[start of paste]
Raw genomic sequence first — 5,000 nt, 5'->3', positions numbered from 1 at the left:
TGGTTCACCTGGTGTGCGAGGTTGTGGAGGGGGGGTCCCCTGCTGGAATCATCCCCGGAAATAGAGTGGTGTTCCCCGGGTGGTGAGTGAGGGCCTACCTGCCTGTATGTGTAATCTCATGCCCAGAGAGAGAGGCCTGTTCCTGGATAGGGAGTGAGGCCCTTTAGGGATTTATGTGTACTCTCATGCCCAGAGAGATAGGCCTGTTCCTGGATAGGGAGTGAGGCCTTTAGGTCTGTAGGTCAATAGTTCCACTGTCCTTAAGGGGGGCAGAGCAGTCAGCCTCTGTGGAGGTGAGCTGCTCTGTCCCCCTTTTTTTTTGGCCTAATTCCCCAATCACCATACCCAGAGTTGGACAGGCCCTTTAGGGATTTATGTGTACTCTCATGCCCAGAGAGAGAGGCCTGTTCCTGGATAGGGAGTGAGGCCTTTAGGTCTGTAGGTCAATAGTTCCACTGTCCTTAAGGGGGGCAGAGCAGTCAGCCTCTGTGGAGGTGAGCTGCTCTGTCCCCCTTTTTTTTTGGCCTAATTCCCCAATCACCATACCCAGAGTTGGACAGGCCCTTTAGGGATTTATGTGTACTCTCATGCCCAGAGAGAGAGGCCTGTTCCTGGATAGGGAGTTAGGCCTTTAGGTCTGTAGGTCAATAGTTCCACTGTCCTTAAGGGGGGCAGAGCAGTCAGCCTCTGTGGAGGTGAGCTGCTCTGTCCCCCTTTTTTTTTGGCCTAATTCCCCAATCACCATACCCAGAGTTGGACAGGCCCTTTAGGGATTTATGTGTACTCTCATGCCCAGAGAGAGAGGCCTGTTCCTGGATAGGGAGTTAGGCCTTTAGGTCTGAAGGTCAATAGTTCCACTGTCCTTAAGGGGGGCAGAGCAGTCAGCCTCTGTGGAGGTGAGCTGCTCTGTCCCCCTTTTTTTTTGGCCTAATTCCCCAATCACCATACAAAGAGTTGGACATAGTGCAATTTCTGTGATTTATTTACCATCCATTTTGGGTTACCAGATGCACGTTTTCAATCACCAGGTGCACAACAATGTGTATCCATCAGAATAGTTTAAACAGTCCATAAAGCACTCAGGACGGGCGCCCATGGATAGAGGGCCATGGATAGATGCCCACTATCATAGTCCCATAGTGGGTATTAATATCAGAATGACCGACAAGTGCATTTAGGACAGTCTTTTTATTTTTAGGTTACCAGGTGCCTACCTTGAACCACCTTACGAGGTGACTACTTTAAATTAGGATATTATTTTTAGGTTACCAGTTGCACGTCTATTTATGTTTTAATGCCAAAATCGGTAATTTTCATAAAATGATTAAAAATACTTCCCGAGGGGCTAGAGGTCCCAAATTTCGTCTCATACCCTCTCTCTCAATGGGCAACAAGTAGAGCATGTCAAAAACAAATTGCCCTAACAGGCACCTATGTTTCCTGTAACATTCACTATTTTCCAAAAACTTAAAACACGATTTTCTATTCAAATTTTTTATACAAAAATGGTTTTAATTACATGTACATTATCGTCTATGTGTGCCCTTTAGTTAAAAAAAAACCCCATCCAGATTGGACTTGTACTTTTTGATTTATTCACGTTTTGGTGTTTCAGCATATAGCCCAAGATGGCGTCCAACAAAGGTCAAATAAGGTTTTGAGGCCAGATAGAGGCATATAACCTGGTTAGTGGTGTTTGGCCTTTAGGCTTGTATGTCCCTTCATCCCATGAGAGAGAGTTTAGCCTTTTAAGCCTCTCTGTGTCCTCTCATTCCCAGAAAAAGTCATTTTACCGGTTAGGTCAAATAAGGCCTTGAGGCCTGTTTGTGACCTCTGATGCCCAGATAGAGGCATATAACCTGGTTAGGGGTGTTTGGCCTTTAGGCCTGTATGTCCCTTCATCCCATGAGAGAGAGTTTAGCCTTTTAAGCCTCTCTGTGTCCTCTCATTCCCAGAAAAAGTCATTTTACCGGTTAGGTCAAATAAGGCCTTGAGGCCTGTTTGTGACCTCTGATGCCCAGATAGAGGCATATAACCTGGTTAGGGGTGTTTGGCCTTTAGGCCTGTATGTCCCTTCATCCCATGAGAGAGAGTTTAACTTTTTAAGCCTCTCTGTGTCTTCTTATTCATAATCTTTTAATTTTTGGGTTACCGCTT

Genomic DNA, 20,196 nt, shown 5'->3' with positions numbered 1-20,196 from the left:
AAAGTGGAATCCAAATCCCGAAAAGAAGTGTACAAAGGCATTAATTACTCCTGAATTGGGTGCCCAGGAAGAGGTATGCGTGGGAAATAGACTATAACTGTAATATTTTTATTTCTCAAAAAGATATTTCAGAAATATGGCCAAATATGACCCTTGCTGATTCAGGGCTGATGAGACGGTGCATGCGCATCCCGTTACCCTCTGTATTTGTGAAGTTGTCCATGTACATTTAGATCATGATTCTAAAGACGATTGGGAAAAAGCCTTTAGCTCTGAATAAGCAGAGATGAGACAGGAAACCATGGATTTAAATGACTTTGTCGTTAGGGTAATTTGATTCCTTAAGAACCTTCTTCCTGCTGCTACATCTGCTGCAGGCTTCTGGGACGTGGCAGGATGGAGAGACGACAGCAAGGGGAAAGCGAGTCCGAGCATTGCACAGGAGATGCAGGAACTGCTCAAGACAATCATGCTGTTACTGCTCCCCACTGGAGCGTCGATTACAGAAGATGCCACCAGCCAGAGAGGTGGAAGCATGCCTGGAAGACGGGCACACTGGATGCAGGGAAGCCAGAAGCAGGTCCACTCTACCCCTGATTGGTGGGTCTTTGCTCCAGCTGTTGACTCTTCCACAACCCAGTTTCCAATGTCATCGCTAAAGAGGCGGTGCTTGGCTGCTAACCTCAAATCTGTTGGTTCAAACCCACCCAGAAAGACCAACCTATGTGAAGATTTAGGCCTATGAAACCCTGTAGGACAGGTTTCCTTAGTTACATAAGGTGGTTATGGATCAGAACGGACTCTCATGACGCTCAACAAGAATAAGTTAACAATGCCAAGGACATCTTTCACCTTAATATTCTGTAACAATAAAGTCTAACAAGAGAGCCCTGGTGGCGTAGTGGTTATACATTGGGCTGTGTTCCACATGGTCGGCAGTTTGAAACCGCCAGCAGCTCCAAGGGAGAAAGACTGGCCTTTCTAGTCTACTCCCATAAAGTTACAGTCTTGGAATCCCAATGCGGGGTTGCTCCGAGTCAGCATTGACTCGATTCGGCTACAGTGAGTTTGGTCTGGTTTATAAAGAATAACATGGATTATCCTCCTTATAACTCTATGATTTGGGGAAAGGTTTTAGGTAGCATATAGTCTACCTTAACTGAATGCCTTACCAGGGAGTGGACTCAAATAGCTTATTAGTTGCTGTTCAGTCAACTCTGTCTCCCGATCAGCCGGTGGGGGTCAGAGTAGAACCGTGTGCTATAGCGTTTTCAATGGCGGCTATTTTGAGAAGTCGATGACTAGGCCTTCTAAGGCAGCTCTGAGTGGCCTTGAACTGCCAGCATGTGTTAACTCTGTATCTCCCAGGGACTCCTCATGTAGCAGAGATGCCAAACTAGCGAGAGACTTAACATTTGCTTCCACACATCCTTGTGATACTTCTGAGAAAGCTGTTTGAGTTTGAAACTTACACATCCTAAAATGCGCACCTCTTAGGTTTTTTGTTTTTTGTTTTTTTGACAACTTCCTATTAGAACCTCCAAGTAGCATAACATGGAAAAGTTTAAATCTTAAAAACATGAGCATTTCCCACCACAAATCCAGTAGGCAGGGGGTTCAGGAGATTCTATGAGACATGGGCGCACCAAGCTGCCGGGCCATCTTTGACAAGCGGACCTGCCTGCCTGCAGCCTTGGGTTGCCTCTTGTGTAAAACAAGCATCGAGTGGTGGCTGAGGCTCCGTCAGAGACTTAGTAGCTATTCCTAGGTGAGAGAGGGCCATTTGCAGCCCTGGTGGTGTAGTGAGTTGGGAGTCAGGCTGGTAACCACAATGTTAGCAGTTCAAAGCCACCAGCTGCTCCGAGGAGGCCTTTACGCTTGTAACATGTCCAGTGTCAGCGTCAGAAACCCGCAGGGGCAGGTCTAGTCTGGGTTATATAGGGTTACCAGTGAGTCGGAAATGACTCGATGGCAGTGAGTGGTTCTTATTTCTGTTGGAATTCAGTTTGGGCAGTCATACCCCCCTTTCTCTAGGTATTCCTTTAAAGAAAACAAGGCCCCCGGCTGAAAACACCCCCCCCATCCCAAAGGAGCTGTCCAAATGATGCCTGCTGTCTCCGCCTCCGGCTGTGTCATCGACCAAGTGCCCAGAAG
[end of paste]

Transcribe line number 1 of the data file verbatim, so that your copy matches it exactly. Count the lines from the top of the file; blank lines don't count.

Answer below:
Raw genomic sequence first — 5,000 nt, 5'->3', positions numbered from 1 at the left: